Research on Agriculture for Improved Nutrition

Research on Agriculture for Improved Nutrition

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Malnutrition, particularly in women and children, is a major threat to health in developing countries.  Intuitively it seems obvious that agriculture – since it involves growing and rearing food for human consumption – could be used to improve diets and increase access to essential nutrients.  Yet the relationships between agricultural practices and nutritional outcomes are complex, depending as they do on a whole range of political, economic, technical and societal factors.  These factors interact to determine not just what is produced by farmers, but whether it ends of up on the plates of those who need it most (how it gets from ‘farm to fork’).   In consequence – along with a lack of high-quality evaluations of previous projects – our current state of knowledge about what works in terms of using agriculture to improve nutrition is relatively weak, and there are many questions that still need to be answered.

 

It was with this in mind that the UK’s Department for International Development (DFID) commissioned the Leverhulme Centre for Integrative Research on Agriculture and Health (LCIRAH) and the Centre for Sustainable International Development (CSID) at the University of Aberdeen to identify what research is currently being conducted, as well as planned, on agriculture for improved nutrition.  The report Current and planned research on agriculture for improved nutrition: a mapping and gap analysis highlights the wealth and breadth of research currently going on as well as gaps in the research.   As part of the study team, I would like to share with you some of our key findings, particularly the gaps we identified.  Our hope for this work is that it will help target future research to where it is needed most.

 

In total we found 151 current or planned research projects, most of which are part of broader research programmes such as the CGIAR Research Program on Agriculture for Nutrition and Health. The findings include:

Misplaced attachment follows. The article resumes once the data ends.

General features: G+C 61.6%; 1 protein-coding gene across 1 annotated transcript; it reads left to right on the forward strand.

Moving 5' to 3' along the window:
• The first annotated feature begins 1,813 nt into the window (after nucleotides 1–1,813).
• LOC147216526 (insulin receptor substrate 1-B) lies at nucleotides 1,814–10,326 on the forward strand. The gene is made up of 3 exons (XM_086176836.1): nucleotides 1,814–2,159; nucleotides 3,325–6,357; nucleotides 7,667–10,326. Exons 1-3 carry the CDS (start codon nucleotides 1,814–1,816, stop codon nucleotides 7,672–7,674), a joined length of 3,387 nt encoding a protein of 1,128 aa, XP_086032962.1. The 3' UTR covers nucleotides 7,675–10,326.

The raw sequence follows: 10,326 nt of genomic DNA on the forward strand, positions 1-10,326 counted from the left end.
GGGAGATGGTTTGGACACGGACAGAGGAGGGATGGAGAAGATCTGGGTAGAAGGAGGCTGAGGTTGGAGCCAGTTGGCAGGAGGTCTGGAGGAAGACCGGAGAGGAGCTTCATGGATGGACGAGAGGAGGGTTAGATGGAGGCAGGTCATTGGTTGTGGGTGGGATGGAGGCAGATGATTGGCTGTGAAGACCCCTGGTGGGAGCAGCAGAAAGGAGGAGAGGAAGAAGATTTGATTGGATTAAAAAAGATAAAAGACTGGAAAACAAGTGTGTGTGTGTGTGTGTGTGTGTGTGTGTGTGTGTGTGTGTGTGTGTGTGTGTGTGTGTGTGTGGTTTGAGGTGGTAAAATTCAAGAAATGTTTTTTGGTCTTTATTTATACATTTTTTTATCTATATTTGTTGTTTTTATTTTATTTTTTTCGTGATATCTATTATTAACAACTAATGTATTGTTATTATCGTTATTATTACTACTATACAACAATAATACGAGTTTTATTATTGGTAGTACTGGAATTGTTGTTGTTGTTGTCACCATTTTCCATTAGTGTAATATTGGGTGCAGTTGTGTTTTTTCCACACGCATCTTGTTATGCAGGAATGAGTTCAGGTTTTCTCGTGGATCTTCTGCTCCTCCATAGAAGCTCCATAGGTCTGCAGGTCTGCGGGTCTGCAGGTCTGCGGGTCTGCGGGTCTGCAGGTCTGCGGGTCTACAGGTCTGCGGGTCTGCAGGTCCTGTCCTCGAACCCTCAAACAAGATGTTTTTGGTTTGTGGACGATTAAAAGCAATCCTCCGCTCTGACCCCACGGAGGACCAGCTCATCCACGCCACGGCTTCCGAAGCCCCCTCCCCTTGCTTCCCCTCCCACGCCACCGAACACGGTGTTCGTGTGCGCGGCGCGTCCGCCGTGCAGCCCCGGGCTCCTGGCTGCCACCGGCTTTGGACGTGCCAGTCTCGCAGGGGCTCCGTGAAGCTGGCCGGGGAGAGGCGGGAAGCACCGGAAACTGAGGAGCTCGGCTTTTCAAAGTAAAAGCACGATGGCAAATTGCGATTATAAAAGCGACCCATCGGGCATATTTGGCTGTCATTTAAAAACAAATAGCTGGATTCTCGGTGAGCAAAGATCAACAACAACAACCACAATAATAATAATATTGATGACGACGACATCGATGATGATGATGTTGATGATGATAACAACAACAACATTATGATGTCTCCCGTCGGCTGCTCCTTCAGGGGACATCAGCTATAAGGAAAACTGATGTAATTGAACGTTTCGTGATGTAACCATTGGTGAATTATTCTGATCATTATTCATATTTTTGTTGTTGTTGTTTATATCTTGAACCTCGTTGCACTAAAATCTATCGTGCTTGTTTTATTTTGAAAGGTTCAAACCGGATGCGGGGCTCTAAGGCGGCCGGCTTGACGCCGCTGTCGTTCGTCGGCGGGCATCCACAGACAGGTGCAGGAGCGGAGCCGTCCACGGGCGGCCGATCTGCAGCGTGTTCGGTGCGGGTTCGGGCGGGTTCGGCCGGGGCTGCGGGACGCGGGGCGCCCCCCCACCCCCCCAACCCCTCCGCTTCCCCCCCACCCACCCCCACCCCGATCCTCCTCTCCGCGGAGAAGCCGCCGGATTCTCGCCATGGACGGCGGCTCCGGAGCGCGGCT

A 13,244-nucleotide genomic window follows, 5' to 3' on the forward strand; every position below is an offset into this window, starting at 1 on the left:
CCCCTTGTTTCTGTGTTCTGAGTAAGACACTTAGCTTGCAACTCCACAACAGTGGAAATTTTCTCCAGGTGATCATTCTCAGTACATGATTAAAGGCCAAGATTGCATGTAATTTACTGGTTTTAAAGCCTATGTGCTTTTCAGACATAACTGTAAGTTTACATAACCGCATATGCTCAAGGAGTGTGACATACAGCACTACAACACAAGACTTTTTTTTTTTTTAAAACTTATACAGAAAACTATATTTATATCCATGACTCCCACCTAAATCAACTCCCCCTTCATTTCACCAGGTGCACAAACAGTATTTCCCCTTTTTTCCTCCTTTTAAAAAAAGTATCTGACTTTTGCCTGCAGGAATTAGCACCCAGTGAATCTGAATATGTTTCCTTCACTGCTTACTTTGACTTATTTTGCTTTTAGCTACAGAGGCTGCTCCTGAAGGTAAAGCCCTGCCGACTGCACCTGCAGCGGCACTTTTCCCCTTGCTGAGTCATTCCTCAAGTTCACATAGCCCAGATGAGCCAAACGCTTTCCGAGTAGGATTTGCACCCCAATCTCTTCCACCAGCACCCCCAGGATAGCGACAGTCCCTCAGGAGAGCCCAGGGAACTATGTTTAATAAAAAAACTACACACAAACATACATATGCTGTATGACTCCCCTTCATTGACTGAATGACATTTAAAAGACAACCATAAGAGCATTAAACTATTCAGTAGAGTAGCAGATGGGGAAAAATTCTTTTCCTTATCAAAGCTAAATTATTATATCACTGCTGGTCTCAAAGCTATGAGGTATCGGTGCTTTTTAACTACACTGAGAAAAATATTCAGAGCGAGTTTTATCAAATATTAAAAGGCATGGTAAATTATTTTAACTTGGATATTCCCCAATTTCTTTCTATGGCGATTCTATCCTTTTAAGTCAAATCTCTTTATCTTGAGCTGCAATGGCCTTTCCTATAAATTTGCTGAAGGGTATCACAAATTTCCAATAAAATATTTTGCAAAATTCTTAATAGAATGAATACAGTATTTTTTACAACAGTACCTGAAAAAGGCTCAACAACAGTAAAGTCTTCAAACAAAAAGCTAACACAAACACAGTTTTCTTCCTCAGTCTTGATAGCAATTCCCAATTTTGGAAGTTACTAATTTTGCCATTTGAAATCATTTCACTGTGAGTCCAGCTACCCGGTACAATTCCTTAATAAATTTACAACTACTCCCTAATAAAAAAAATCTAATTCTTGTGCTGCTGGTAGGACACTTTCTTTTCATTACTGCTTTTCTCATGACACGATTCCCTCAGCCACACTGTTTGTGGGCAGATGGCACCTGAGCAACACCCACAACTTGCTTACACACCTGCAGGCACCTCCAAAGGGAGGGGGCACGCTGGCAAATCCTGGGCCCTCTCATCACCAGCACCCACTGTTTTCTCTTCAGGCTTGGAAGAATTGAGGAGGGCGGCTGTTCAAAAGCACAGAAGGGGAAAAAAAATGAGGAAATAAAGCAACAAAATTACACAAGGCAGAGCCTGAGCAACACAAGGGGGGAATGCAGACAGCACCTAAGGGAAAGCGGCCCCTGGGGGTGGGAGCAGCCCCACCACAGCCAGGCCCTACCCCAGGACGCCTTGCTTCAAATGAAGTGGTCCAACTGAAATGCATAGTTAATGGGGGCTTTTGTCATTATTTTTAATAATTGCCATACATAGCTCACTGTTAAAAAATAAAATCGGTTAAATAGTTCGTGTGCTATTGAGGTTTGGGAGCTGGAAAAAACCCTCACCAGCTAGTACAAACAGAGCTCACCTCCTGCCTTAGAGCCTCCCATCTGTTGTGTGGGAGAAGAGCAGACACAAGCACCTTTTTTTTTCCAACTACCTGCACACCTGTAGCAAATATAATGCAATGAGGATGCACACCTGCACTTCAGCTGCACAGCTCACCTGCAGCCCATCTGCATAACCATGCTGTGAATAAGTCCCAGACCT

• A significant majority of projects concern Sub-Saharan Africa, with a particular focus on nutritional impacts on women and children. 
  • Most projects are led by organisations in Europe and North America, with research partners typically located in low and middle income countries (LMICs). 
  • Current research is of a range of types, including evaluations of agricultural development projects, research focused on specific agricultural interventions, and the creation and analysis of large datasets on agricultural and nutritional change. 
  • Most research projects are directed at improving the production of nutritious foods, including biofortification, other crop improvements, indigenous /traditional/local foods and agrobiodiversity.

One of the outputs of our study is a conceptual framework which we developed to define pathways by which agriculture may contribute to nutrition, either directly or indirectly (Box 1).  We found this framework very helpful in characterizing individual research projects as well as identifying gaps in the research overall.

Using the conceptual framework we identified eight clear research gaps:

  • The whole research chain – research that considers the full pathway of change from agricultural inputs, practices, value chains, food environment to nutrition outcomes; a significant number of projects do not consider the value chain
  • The indirect effect of changes in agriculture on nutrition, through income and economic growth and associated changes in health and investments in health and education services
  • The effects of agricultural policy on nutrition as mediated through the value chain
  • Governance, policy processes and political economy as it relates to the development of agriculture-for-nutrition policies and programmes, the ability to implement them (and scale up) and for them to achieve their stated goals once implemented.
  • The way research on agriculture and nutrition is conducted, such as the development of methodologies and appropriate metrics
  • Consumers as a broader target group, notably rural workers and non-rural populations
  • The rural and urban poor at risk from nutrition-related non-communicable diseases
  • The cost-effectiveness of different agricultural interventions in terms of their ability to improve nutrition.

Although information was collected on the metrics and methods used in the research where available, it did not appraise them in anyway, meaning that it was not possible to identify gaps arising from inadequate quality in existing and planned research projects.  We think this could be an interesting area for further work.

For any questions or queries about this project, please contact me, Rachel Turner, at Rachel.turner@lshtm.ac.uk.

References

Hawkes, C, Turner R, Waage J.  Current and Planned Research on Agriculture for Improved Nutrition: A Mapping and a Gap Analysis. August 2012.  Available at http://www.lcirah.ac.uk/node/56 and http://www.dfid.gov.uk/r4d/Project/60923/Default.aspx

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At a Glance

DATE:
2012-09
SECTOR:
Agriculture, Nutrition
REGION:
Global